Author : Deepesh Vendoti

Expert Speak Health Express
Published on Jun 22, 2018

The phase of mandatory approvals and vastly expanded scope under the rulebook heralds a new era for the regulation of medical devices.

Are our medical device policies aligned for maximal public good?

Source Image: File Photo

At the root of the tragic stories in India’s public healthcare system, be it the headline-grabbing news of the deaths of 64 children in Gorakhpur public hospital, or the serious, yet largely unnoticed, shortage of ventilator beds across the country, the critical gaps are in India’s public health systems, particularly the suboptimal medical infrastructure and inadequate supplies of medical devices.

Serving the entire healthcare chain of disease prevention, diagnosis, treatment and supportive care, medical devices are crucial in realising the dream of ‘Health for All’. In spite of our global dominance with pharmaceuticals and vaccines, India continues to lag far behind in the medical devices sector. India imports over 75 percent of its domestic medical device requirements. The current NDA government's policies are aimed at changing this scenario. However, against the high decibel policy moves of the ‘Make In India’, allowing 100 percent FDI into medical devices manufacturing and the legislative provisions under the Medical Devices Act of 2017, it’s time for the government to conduct a reality check.

"Serving the entire healthcare chain of disease prevention, diagnosis, treatment and supportive care, medical devices are crucial in realising the dream of ‘Health for All’."

India’s medical device market, which was around Rs 25,000 crores in 2015, is estimated to double itself to over Rs 50,000 crores by 2020, riding over the CAGR of 15 percent over next few years. On the global scale, it is expected to even outpace the growth rate of the pharma sector, which is slowing down on the account of subdued pace of discovery of new molecules and blockbuster drugs. While it is tempting and only logical for India to seize the opportunity in the medical devices industry, success is conditional to the right dosing of ambitions with proper fiscal and regulatory measures, while facilitating the creation of ecosystems to turn India into a hub for medical devices. Sadly, India is missing its targeted dose.

Indian domestic manufacturing is dominant mainly in high-volume and low-cost segment of medical consumables such as disposable syringes and gloves, which contribute to a large chunk of the country’s medical device exports. But when it comes to low-volume and expensive, high-tech segments, for example advanced diagnostic imaging, India has a long way to go. Just as a single category, diagnostic imaging — critical aspect of medical care — accounts for the largest share of domestic device market of over 25 percent.

However, in the near future, the best returns on the buck lie in the intermediary, relatively less complex, mid-tech segment consisting of In Vitro Diagnostics and Implants, collectively accounting to over 35 percent of the total device market. Experiences from the state-driven medical device clusters located in Delhi-NCR, Gujarat, Tamil Nadu and Andhra Pradesh are primitive in success, but prime enough to learn from their experiences.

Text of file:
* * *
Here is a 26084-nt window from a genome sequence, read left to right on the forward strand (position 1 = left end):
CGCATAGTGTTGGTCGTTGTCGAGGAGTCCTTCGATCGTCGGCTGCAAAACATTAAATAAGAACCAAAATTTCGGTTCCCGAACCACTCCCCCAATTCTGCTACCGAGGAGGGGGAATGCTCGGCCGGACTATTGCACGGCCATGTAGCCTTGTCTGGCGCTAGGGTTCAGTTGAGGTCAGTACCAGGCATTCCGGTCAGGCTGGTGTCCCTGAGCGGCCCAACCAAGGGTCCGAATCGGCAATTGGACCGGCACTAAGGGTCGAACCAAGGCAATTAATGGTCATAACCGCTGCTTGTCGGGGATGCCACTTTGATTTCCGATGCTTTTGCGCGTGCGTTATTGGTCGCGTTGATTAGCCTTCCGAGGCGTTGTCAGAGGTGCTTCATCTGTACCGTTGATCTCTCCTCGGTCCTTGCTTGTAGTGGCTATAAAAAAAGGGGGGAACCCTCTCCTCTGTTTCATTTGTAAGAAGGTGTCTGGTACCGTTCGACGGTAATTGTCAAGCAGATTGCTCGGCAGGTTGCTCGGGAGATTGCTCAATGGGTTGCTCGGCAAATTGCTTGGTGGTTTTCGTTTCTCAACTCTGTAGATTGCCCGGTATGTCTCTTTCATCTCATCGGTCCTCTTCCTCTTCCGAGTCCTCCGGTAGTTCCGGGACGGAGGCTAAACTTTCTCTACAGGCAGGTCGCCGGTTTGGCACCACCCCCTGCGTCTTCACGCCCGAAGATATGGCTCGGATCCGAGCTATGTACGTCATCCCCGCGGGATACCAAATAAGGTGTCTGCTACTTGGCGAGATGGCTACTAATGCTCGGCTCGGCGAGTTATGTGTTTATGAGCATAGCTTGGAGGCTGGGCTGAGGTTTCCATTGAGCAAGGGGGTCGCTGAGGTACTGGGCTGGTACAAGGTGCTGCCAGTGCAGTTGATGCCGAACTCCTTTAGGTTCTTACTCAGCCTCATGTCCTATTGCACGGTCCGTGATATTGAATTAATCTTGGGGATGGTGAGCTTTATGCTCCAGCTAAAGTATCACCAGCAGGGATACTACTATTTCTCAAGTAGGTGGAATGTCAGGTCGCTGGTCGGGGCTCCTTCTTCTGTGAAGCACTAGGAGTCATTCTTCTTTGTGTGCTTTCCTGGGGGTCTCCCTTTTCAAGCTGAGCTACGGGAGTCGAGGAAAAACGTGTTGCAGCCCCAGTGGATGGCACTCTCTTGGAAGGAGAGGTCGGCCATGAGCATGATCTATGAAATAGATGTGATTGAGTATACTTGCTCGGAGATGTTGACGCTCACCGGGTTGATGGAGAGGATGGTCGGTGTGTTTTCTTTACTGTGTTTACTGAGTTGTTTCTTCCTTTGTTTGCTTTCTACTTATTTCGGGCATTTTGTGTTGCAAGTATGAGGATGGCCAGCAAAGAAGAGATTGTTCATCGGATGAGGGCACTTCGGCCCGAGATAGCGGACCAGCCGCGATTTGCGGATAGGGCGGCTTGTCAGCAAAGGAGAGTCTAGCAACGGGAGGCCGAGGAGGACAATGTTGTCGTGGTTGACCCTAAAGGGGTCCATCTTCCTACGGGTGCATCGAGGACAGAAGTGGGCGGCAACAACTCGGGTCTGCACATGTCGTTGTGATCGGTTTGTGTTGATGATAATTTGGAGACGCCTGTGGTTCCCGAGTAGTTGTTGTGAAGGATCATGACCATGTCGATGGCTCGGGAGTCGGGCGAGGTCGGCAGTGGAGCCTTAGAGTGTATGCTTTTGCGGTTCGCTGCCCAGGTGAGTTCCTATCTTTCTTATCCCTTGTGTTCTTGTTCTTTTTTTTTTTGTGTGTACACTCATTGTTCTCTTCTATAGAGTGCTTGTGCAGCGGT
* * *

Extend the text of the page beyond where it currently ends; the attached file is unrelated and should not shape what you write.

"Just as a single category, diagnostic imaging — critical aspect of medical care — accounts for the largest share of domestic device market of over 25 percent."

Success stories from Israel and Ireland should guide the governments at both the Centre and States to act far more coherently in order to really spur the growth of the domestic industry. While Israel’s march in medical devices has been based on innovative, high-end research and development, Ireland’s progress in the global medical devices value chain has been a result of some smart policy frameworks that have attracted global investments in the sector.

Israel today has about 1,000 medical-device companies, with 200 new ones being established each year, placing the tiny country second only to the United States in this fast-growing sector. Nobody could strap on the ReWalk robotic exoskeleton or have a tumor removed non-surgically by InSightec’s ExAblate if not for the Israeli design team that took a genius concept and made it function with precision, at a realistic price in a user-friendly form.

Ireland, through some conducive and investor-friendly policy environment, has moved up the value chain and is now a location of choice for EMEA (Europe, Middle East and Africa) service departments, research and development, and high-end manufacturing of invasive devices. Today, 80 percent of the world’s cardiovascular stents are manufactured in Ireland. The combined output of several big-name producers — including Johnson & Johnson and Bausch+Lomb — export one third of all contact lenses sold in global markets, and around one quarter of diabetes patients rely on products manufactured in the Irish Republic. Most of the 400 medtech companies that call Ireland home are engaged in R&D, often plugged into the country’s tertiary education sector.

It is vital for India to increase research funding for better execution through innovative, dedicated platforms — for example Biotechnology Industry Research Assistance Council (BIRAC) equivalent for devices — while curating extensive industry-academia partnerships. However, these partnerships must extend far beyond the conventional options of Indian Council for Medical Research (IMCR) and Council for Industrial Research (CSIR) to a much wider network with both public and private institutions of technology and healthcare across the nation.

Government's policies and actions should be woven through a three-pronged approach:

    • Extensively promoting the existing low-tech segment,

    • Innovatively incentivising the middle segment to scale-up, and

    • Simultaneously driving-up public investments initially into R&D of high-tech segment all under the overarching mandates of both ‘Make in India’ and ‘Made in India’.